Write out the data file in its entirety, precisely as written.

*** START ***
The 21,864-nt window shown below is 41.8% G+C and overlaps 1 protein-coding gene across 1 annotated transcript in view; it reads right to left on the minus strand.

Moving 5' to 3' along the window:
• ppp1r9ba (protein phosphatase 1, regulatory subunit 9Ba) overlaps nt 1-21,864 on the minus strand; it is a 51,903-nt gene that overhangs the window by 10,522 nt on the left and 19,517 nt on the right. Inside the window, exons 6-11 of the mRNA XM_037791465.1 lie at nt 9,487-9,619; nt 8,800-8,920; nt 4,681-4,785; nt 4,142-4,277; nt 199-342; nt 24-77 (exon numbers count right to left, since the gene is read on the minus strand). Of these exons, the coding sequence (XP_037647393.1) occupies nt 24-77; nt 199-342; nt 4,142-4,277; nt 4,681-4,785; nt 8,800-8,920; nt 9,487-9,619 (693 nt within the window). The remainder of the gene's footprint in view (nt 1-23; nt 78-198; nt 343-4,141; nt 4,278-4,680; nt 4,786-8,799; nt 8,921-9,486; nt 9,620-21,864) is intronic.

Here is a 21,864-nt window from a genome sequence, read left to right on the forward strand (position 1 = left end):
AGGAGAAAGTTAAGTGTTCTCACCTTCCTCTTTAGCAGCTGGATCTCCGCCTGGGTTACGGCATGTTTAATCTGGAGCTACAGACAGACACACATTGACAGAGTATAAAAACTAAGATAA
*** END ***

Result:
The 21,864-nt window shown below is 41.8% G+C and overlaps 1 protein-coding gene across 1 annotated transcript in view; it reads right to left on the minus strand.

Moving 5' to 3' along the window:
• ppp1r9ba (protein phosphatase 1, regulatory subunit 9Ba) overlaps nt 1-21,864 on the minus strand; it is a 51,903-nt gene that overhangs the window by 10,522 nt on the left and 19,517 nt on the right. Inside the window, exons 6-11 of the mRNA XM_037791465.1 lie at nt 9,487-9,619; nt 8,800-8,920; nt 4,681-4,785; nt 4,142-4,277; nt 199-342; nt 24-77 (exon numbers count right to left, since the gene is read on the minus strand). Of these exons, the coding sequence (XP_037647393.1) occupies nt 24-77; nt 199-342; nt 4,142-4,277; nt 4,681-4,785; nt 8,800-8,920; nt 9,487-9,619 (693 nt within the window). The remainder of the gene's footprint in view (nt 1-23; nt 78-198; nt 343-4,141; nt 4,278-4,680; nt 4,786-8,799; nt 8,921-9,486; nt 9,620-21,864) is intronic.

Here is a 21,864-nt window from a genome sequence, read left to right on the forward strand (position 1 = left end):
AGGAGAAAGTTAAGTGTTCTCACCTTCCTCTTTAGCAGCTGGATCTCCGCCTGGGTTACGGCATGTTTAATCTGGAGCTACAGACAGACACACATTGACAGAGTATAAAAACTAAGATAA